An article in the latest issue of New York Teacher, the organ of the New York State United Teachers, asks the question, “Does consolidation of small districts make sense?” I have been asking that question since 1999 (and if you count the Captain Obvious cartoons in the archives, a lot more times in the last couple of months), and the conclusion I reached coincides with that of just about everyone else who has studied the issue: It might make sense, but it probably won’t save any money.
NYSUT, to its credit, reached the same conclusion.
The bottom line in the consolidation discussion, says NYSUT’s [Executive Vice President Alan] Lubin, is the bottom line itself.
“It’s been our experience that consolidations are rare because many times the savings just aren’t there,” he said.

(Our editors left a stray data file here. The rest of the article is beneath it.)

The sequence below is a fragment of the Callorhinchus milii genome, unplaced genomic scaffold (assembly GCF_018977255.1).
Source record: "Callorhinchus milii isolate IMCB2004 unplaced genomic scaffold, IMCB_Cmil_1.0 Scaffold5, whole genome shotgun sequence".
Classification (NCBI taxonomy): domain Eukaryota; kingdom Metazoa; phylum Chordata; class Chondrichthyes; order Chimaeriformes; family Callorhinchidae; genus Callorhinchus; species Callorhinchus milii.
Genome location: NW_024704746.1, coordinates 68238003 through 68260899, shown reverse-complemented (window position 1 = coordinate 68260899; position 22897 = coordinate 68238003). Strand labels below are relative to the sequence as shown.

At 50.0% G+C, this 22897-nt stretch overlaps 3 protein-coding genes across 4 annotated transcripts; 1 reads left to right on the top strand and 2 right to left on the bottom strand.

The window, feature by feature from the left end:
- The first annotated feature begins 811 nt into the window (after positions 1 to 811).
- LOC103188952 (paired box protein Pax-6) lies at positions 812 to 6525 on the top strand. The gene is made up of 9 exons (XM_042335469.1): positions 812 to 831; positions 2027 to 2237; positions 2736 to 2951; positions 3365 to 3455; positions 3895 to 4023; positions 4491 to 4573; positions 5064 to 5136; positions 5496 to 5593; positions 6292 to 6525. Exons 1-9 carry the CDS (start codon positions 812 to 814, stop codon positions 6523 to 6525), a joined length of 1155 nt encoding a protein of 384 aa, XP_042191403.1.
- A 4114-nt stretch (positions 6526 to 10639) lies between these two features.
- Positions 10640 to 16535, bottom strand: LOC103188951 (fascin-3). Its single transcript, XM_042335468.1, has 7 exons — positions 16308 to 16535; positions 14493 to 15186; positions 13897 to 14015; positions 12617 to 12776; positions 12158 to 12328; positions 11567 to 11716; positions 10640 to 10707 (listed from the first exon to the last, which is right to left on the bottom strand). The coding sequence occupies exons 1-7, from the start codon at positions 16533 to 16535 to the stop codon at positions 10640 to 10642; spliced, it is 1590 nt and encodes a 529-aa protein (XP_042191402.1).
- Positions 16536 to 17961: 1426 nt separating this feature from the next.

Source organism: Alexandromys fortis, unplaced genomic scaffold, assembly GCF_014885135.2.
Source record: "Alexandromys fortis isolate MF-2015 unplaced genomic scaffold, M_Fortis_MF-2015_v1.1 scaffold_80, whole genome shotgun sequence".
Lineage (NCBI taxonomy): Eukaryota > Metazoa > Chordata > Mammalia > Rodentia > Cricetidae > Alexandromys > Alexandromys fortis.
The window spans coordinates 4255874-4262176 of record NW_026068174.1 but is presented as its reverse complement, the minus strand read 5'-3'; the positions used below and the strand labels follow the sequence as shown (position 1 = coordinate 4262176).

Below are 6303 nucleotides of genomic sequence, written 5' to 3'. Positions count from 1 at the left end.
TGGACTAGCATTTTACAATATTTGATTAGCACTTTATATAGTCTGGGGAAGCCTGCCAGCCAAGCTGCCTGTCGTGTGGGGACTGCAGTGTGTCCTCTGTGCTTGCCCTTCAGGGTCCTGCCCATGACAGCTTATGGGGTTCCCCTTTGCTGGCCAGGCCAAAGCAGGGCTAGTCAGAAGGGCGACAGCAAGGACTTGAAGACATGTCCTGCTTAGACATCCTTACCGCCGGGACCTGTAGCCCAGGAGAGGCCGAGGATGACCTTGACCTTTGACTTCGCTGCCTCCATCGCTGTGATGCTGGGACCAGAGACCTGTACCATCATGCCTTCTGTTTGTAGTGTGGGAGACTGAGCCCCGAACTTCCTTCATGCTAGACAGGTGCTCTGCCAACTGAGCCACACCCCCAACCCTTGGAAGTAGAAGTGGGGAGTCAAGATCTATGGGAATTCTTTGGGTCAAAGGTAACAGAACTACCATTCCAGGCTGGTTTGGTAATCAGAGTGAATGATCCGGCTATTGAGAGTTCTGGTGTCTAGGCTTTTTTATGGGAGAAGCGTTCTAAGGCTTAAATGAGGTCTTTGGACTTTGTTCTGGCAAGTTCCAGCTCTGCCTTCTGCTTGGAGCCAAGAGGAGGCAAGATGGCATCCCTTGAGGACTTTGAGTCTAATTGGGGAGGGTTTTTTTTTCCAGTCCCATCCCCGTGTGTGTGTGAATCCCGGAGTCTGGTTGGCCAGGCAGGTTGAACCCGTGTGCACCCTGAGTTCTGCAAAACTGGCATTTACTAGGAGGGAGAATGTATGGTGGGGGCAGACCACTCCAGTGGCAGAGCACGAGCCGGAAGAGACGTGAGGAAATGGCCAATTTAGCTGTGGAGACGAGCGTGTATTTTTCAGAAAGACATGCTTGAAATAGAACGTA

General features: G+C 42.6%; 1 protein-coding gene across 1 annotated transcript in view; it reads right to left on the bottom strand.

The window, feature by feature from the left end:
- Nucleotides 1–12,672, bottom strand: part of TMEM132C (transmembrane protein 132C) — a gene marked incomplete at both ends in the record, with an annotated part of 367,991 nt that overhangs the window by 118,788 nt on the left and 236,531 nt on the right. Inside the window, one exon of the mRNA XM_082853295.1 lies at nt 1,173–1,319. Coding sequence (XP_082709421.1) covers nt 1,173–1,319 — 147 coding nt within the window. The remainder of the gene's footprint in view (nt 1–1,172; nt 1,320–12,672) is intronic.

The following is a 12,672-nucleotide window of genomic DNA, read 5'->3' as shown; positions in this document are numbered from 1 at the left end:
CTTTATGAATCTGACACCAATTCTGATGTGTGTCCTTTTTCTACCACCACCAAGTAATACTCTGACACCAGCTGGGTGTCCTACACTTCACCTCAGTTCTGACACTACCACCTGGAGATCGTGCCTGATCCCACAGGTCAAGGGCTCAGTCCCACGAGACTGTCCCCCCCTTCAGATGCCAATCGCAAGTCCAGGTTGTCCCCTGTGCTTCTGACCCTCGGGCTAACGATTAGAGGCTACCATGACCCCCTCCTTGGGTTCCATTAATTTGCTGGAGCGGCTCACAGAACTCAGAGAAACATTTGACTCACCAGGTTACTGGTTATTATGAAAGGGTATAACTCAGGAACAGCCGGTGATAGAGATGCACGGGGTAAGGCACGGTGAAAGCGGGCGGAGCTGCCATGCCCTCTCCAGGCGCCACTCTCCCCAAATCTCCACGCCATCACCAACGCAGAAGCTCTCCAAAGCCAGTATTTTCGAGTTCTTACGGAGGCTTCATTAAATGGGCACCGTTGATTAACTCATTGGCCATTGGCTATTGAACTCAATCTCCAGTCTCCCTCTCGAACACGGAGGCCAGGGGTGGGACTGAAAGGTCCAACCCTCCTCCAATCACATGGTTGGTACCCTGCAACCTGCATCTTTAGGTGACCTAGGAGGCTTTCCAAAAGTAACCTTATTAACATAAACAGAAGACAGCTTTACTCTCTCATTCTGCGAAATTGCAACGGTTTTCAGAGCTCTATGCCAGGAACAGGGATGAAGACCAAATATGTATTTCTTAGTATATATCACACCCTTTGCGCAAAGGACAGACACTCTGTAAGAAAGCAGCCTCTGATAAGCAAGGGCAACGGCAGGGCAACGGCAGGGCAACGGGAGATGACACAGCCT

According to a 2005 report from the National Rural Education Association, the educational and financial results of state-mandated school district consolidations “do not meet legislated expectations.” An association task force also determined that smaller districts have higher student achievement.
In a 2004 report, the Goldwater Institute in Phoenix, Ariz., found that consolidation increases administrative costs and class size and reduces student achievement.